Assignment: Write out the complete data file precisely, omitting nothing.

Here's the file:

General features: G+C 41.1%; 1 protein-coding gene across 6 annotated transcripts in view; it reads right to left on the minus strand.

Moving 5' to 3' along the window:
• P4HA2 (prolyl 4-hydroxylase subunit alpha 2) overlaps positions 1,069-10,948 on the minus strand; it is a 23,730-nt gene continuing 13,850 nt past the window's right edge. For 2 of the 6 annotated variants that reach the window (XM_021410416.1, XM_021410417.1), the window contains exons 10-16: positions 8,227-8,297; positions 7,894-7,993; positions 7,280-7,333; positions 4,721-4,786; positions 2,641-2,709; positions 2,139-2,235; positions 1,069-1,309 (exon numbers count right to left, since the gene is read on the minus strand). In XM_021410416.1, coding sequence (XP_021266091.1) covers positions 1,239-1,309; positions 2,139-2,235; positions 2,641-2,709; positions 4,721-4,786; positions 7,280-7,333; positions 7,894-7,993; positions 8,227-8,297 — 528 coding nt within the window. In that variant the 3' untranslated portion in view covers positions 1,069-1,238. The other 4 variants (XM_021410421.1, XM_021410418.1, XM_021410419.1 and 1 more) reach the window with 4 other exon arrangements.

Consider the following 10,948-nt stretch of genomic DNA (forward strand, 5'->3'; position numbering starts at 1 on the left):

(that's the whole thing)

General features: G+C 41.1%; 1 protein-coding gene across 6 annotated transcripts in view; it reads right to left on the minus strand.

Moving 5' to 3' along the window:
• P4HA2 (prolyl 4-hydroxylase subunit alpha 2) overlaps positions 1,069-10,948 on the minus strand; it is a 23,730-nt gene continuing 13,850 nt past the window's right edge. For 2 of the 6 annotated variants that reach the window (XM_021410416.1, XM_021410417.1), the window contains exons 10-16: positions 8,227-8,297; positions 7,894-7,993; positions 7,280-7,333; positions 4,721-4,786; positions 2,641-2,709; positions 2,139-2,235; positions 1,069-1,309 (exon numbers count right to left, since the gene is read on the minus strand). In XM_021410416.1, coding sequence (XP_021266091.1) covers positions 1,239-1,309; positions 2,139-2,235; positions 2,641-2,709; positions 4,721-4,786; positions 7,280-7,333; positions 7,894-7,993; positions 8,227-8,297 — 528 coding nt within the window. In that variant the 3' untranslated portion in view covers positions 1,069-1,238. The other 4 variants (XM_021410421.1, XM_021410418.1, XM_021410419.1 and 1 more) reach the window with 4 other exon arrangements.

Consider the following 10,948-nt stretch of genomic DNA (forward strand, 5'->3'; position numbering starts at 1 on the left):